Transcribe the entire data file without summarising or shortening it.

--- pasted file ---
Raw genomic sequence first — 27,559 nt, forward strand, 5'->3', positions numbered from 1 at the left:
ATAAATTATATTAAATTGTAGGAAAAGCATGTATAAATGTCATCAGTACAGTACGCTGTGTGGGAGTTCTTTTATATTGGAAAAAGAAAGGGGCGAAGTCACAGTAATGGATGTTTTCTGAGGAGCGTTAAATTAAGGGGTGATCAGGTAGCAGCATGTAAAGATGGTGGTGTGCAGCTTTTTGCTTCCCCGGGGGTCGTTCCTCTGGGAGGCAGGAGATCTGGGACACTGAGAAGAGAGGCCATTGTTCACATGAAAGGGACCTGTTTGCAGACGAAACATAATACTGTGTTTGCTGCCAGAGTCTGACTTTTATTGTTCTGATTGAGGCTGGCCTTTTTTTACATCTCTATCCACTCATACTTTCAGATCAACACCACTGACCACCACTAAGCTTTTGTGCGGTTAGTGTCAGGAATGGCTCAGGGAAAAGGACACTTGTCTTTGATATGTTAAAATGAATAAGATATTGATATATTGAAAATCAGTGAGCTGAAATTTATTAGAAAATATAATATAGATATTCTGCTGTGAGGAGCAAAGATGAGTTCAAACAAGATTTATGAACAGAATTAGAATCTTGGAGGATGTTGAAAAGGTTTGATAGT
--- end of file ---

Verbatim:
Raw genomic sequence first — 27,559 nt, forward strand, 5'->3', positions numbered from 1 at the left:
ATAAATTATATTAAATTGTAGGAAAAGCATGTATAAATGTCATCAGTACAGTACGCTGTGTGGGAGTTCTTTTATATTGGAAAAAGAAAGGGGCGAAGTCACAGTAATGGATGTTTTCTGAGGAGCGTTAAATTAAGGGGTGATCAGGTAGCAGCATGTAAAGATGGTGGTGTGCAGCTTTTTGCTTCCCCGGGGGTCGTTCCTCTGGGAGGCAGGAGATCTGGGACACTGAGAAGAGAGGCCATTGTTCACATGAAAGGGACCTGTTTGCAGACGAAACATAATACTGTGTTTGCTGCCAGAGTCTGACTTTTATTGTTCTGATTGAGGCTGGCCTTTTTTTACATCTCTATCCACTCATACTTTCAGATCAACACCACTGACCACCACTAAGCTTTTGTGCGGTTAGTGTCAGGAATGGCTCAGGGAAAAGGACACTTGTCTTTGATATGTTAAAATGAATAAGATATTGATATATTGAAAATCAGTGAGCTGAAATTTATTAGAAAATATAATATAGATATTCTGCTGTGAGGAGCAAAGATGAGTTCAAACAAGATTTATGAACAGAATTAGAATCTTGGAGGATGTTGAAAAGGTTTGATAGT